So, in the name of background research, I was reading up on some posts over at OST, when I came across this good'un. I'd recommend regularly visiting OST any way, but it's worth it if only to read Andrew's response to the question, "Are you sure you are saved?"
Am I sure that I am saved? I do not think that the Bible defines ‘Christianity’ fundamentally or centrally as a religion of salvation, and certainly not of the highly individualized personal salvation that is characteristic of modern evangelicalism; so I do not think that the question ‘Are you sure you are saved?’ really gets at the heart of the matter. I believe that the God who called Abraham has called me to be part of his own people, and that my inclusion in that people is a matter of grace and is a consequence of Christ’s death and vindication. It could not have happened without the victory over Israel’s sin, its alienation from God, the prospect of judgment, and the opposition of the powers that ruled over Israel, that - to my mind - is best captured in the story about the suffering Son of man who receives ‘dominion and glory and a kingdom’ from God. This is a narrative of salvation but it is worked out primarily at a corporate level and it is set within a larger narrative of the calling or election of a people to be a place of God’s dwelling in the world.
So for me, as someone who was ‘alienated from the commonwealth of Israel’, what I have received from God by faith, as an outworking of his grace, is incorporation into a people in the midst of which the living God dwells through his Spirit and whose ‘king’ or ‘lord’ is the messiah Jesus. That ‘incorporation’ is my ‘salvation’, I guess you could say - it is what has made me whole, it has brought me into a new humanity, it has reconciled me with the living God, it has set me free from all other kingdoms - Christ is my king.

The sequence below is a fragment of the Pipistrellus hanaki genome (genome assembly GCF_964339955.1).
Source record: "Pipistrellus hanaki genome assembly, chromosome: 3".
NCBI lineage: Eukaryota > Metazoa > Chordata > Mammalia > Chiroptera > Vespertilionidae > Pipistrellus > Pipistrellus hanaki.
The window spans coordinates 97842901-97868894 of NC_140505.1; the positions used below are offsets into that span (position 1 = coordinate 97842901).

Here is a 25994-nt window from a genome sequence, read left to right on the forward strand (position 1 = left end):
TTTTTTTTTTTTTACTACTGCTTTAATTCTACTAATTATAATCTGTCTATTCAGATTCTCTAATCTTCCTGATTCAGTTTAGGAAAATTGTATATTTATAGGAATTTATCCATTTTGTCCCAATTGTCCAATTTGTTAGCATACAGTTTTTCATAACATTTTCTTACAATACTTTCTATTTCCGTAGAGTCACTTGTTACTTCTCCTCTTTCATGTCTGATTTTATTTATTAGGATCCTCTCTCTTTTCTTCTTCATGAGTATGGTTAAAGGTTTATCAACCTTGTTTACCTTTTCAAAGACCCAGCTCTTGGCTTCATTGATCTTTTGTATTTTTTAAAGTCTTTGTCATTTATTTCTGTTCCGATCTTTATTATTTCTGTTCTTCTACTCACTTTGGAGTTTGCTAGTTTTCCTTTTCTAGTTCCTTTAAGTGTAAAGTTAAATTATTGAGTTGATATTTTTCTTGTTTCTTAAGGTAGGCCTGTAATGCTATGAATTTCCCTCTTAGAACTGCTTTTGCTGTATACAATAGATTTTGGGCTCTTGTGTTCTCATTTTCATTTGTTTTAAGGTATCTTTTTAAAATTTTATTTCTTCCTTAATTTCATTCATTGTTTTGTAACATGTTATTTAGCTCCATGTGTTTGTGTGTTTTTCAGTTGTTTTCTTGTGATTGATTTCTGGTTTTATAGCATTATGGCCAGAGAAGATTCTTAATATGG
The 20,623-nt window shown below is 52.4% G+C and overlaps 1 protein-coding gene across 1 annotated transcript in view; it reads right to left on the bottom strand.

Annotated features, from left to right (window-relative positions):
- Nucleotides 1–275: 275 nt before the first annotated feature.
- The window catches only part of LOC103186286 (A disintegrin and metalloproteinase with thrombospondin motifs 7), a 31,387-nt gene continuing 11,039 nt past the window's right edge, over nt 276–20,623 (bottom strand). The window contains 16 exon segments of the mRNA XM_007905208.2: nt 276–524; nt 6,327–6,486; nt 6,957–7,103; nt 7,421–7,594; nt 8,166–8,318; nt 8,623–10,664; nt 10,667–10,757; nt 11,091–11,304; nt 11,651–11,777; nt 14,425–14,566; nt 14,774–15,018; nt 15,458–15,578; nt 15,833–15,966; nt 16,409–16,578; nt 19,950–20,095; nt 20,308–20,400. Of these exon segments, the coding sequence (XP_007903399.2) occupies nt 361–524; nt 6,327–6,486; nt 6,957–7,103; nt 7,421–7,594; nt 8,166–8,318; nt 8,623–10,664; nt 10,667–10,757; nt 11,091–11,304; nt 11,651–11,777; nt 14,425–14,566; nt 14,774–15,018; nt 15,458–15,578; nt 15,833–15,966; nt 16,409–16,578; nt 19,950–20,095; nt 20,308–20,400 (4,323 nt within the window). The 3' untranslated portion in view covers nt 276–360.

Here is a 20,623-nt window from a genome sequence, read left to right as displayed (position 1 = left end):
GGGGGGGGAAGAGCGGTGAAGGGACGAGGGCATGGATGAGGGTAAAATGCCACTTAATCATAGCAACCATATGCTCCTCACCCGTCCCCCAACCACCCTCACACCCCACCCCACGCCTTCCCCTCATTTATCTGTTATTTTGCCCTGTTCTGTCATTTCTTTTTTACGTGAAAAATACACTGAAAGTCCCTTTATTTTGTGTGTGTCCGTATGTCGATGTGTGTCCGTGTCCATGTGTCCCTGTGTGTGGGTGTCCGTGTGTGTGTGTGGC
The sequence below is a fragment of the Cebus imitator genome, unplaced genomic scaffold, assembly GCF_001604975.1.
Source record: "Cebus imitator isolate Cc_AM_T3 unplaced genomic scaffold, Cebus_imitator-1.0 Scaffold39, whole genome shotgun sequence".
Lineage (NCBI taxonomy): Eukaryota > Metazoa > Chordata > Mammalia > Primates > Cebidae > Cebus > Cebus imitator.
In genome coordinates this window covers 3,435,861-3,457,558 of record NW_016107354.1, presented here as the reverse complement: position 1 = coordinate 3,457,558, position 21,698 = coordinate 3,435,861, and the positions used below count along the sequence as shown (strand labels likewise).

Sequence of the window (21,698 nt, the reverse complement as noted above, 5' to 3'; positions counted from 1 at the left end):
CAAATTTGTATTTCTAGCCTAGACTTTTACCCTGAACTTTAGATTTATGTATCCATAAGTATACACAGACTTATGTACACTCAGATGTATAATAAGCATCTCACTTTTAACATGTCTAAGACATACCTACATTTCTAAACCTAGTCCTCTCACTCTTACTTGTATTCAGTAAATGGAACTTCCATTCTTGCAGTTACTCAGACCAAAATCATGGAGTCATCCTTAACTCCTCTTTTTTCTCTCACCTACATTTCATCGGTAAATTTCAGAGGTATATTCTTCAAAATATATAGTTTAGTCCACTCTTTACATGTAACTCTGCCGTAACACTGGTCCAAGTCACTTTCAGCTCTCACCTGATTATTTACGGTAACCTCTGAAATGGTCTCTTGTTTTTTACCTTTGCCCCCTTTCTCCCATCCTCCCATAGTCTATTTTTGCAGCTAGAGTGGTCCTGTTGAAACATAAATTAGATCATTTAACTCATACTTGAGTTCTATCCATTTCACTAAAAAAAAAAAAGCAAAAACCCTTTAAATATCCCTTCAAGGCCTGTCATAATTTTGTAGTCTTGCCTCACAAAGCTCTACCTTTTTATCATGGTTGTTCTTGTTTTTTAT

Am I sure? Why shouldn’t I be sure? I have been baptized into a worshipping community. I am part of that community. What’s not to be sure about? It’s like asking a footballer if he’s sure he’s part of the team. He’s signed the contract, he trains with the team, he gets paid by the club, he’s wearing the club strip, and he’s on the pitch playing, well or badly, with other members of the team. Of course he’s part of the team. In other words, the question ‘Are you sure that you are saved?’ reflects the over-subjectivized, over individualized bias of modern evangelicalism...
I’m sure this is all going to sound far too complex, if not downright evasive - but in a way that is precisely the point. I think that we need to recover the complexity of the biblical narrative, the larger theological and historical context that must frame any narrative of personal ‘salvation’, and that inevitably resists the modern myth of individualism.
Check out the full post. It's exceptionally good stuff.